Caregivers face many emotional and behavioural changes and spend a lot of time with the person with dementia. Sometimes you may feel angry, lose your own life and time, or feel frustrated because the patient’s condition has not improved, feel you are not doing well, feel discouraged, or you may not want to continue caring and become impatient with the patient. Sometimes I feel guilty towards the patient for having these thoughts.
In fact, there is no need to feel guilty. It is normal to have some negative thoughts. After all, the caregivers are also physically and mentally exhausted to take care of the patients. You have to tell yourself that you are only one person, and you have to be busy with many things. It is impossible to do everything perfectly. You just need to do your best. You also have to have a concept: you have already done a good job. For people with dementia, if they have someone to care for them, they already have effective medicine against dementia.
Seven ways to take care of dementia without panic!
Caring for someone with dementia is not easy. It takes a lot of time and patience. Here are some tips for caring for people with dementia:
- When communicating with patients, use simple words and sentences. Speak slowly and clearly. Don’t speak loudly to the patient. If you don’t understand it once, explain it again. If you still don’t understand it, wait a while and try again.
- Focus on how the patient is feeling, and speak to them in a gentle and supportive tone. Hold their hand, hug or compliment them.
- Let the patient get enough nutrition, avoid eating refined sugar, and eat more vegetables.
- Patients can still go out and have fun, please take them outside for a walk!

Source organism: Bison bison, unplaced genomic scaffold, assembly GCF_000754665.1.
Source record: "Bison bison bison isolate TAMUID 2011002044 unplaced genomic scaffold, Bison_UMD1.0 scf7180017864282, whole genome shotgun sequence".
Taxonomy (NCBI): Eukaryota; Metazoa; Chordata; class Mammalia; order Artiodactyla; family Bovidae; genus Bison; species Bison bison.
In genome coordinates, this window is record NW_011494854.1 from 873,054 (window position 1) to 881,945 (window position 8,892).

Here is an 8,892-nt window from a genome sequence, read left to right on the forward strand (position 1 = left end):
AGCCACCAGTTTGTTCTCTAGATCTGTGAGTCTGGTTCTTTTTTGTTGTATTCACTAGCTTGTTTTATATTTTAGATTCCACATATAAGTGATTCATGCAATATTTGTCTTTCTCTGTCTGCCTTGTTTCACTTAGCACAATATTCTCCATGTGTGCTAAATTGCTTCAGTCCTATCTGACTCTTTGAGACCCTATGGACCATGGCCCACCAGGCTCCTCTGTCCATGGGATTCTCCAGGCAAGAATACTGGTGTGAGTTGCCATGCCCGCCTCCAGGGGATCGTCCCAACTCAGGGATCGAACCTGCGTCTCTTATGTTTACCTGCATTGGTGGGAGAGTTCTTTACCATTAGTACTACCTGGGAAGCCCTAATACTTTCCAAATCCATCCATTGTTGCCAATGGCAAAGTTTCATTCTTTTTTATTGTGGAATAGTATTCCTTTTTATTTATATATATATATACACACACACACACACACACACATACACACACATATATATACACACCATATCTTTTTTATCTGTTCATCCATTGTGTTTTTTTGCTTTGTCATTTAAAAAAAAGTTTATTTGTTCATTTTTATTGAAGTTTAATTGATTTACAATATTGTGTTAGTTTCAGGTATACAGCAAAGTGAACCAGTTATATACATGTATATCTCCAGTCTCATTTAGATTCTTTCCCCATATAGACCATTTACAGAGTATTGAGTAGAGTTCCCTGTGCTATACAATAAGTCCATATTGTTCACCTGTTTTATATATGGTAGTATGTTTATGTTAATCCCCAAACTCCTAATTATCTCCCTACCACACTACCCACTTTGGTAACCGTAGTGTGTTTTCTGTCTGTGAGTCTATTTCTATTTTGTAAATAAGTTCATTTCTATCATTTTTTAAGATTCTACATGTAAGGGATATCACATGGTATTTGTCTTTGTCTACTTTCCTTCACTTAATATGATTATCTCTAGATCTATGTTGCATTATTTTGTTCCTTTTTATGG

- Caregivers themselves should also take good care of their health. It is best to exercise every day.
- Patients do have emotional memories, even if they forget what caused them to feel a certain emotion. The caregiver’s words and deeds will affect the patient’s emotions, so pay attention to what you say and do.
- Setting a daily routine, schedule, helps reduce confusion and frustration in the patient’s mind.
Books For Taking Care of Dementia
Understanding Behaviour in Dementia that Challenges
The innovative Newcastle Challenging Behaviour Model for dementia care has recently been updated, leading to new advances in the field. This revised second edition guide to assessment and treatment of behaviours that challenge associated with dementia includes these latest developments along with new sections on what have traditionally been considered controversial topics.
Dementia is a little understood and currently incurable illness, but much can be done to maximise the quality of life for people with the condition. Contented Dementia – by clinical psychologist and bestselling author Oliver James – outlines a groundbreaking and practical method for managing dementia that will allow both sufferer and carer to maintain the highest possible quality of life, throughout every stage of the illness.
Excellence in Dementia Care
Research Into Practice (UK Higher Education OUP Humanities & Social Sciences Health & Social Welfare). A comprehensive text on dementia care, drawn from research evidence, practice and the experience of people with dementia.